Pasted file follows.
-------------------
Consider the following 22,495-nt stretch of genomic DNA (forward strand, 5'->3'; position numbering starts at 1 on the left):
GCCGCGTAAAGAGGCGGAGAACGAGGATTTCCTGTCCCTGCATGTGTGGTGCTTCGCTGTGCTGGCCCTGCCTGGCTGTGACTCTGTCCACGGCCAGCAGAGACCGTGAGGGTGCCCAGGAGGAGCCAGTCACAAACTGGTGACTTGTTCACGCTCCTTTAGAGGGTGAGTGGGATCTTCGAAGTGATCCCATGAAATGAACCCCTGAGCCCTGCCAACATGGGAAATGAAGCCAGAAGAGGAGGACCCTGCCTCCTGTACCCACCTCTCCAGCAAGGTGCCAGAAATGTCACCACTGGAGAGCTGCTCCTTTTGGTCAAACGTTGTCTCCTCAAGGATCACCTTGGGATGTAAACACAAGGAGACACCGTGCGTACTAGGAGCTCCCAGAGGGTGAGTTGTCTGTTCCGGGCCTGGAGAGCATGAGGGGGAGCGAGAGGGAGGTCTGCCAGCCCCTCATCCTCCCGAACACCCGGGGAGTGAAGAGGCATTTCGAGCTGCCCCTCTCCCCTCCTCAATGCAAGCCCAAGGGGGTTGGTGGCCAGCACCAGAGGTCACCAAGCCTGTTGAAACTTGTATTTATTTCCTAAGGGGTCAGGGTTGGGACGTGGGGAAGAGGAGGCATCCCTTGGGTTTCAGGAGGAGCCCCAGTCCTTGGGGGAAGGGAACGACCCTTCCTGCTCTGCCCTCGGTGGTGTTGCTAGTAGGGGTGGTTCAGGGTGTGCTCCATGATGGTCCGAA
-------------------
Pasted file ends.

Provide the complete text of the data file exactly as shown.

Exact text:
Consider the following 22,495-nt stretch of genomic DNA (forward strand, 5'->3'; position numbering starts at 1 on the left):
GCCGCGTAAAGAGGCGGAGAACGAGGATTTCCTGTCCCTGCATGTGTGGTGCTTCGCTGTGCTGGCCCTGCCTGGCTGTGACTCTGTCCACGGCCAGCAGAGACCGTGAGGGTGCCCAGGAGGAGCCAGTCACAAACTGGTGACTTGTTCACGCTCCTTTAGAGGGTGAGTGGGATCTTCGAAGTGATCCCATGAAATGAACCCCTGAGCCCTGCCAACATGGGAAATGAAGCCAGAAGAGGAGGACCCTGCCTCCTGTACCCACCTCTCCAGCAAGGTGCCAGAAATGTCACCACTGGAGAGCTGCTCCTTTTGGTCAAACGTTGTCTCCTCAAGGATCACCTTGGGATGTAAACACAAGGAGACACCGTGCGTACTAGGAGCTCCCAGAGGGTGAGTTGTCTGTTCCGGGCCTGGAGAGCATGAGGGGGAGCGAGAGGGAGGTCTGCCAGCCCCTCATCCTCCCGAACACCCGGGGAGTGAAGAGGCATTTCGAGCTGCCCCTCTCCCCTCCTCAATGCAAGCCCAAGGGGGTTGGTGGCCAGCACCAGAGGTCACCAAGCCTGTTGAAACTTGTATTTATTTCCTAAGGGGTCAGGGTTGGGACGTGGGGAAGAGGAGGCATCCCTTGGGTTTCAGGAGGAGCCCCAGTCCTTGGGGGAAGGGAACGACCCTTCCTGCTCTGCCCTCGGTGGTGTTGCTAGTAGGGGTGGTTCAGGGTGTGCTCCATGATGGTCCGAA